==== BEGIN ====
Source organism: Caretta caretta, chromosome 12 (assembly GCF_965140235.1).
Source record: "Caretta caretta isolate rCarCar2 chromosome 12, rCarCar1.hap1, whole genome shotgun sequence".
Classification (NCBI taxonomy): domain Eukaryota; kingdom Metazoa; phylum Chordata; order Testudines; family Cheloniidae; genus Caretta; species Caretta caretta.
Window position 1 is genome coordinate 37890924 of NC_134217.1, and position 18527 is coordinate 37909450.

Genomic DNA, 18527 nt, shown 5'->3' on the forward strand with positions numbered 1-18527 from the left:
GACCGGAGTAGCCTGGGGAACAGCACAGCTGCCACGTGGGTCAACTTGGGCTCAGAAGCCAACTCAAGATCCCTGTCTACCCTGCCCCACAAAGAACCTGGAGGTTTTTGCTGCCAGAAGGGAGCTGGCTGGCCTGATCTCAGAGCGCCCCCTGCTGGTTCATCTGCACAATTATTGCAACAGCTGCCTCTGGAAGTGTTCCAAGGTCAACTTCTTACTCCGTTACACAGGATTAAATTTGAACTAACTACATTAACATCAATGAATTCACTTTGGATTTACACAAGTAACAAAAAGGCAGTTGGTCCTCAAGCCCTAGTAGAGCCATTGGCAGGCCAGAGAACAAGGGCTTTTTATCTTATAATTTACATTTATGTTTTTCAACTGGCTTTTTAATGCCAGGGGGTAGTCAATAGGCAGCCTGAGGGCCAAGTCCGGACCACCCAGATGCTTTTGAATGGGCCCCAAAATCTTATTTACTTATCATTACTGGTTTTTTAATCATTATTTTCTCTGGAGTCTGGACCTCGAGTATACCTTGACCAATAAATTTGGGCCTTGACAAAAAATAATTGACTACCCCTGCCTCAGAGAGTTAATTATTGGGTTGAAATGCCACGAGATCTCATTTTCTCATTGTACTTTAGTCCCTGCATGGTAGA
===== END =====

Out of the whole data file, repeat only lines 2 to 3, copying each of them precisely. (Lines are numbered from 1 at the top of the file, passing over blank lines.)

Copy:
Source record: "Caretta caretta isolate rCarCar2 chromosome 12, rCarCar1.hap1, whole genome shotgun sequence".
Classification (NCBI taxonomy): domain Eukaryota; kingdom Metazoa; phylum Chordata; order Testudines; family Cheloniidae; genus Caretta; species Caretta caretta.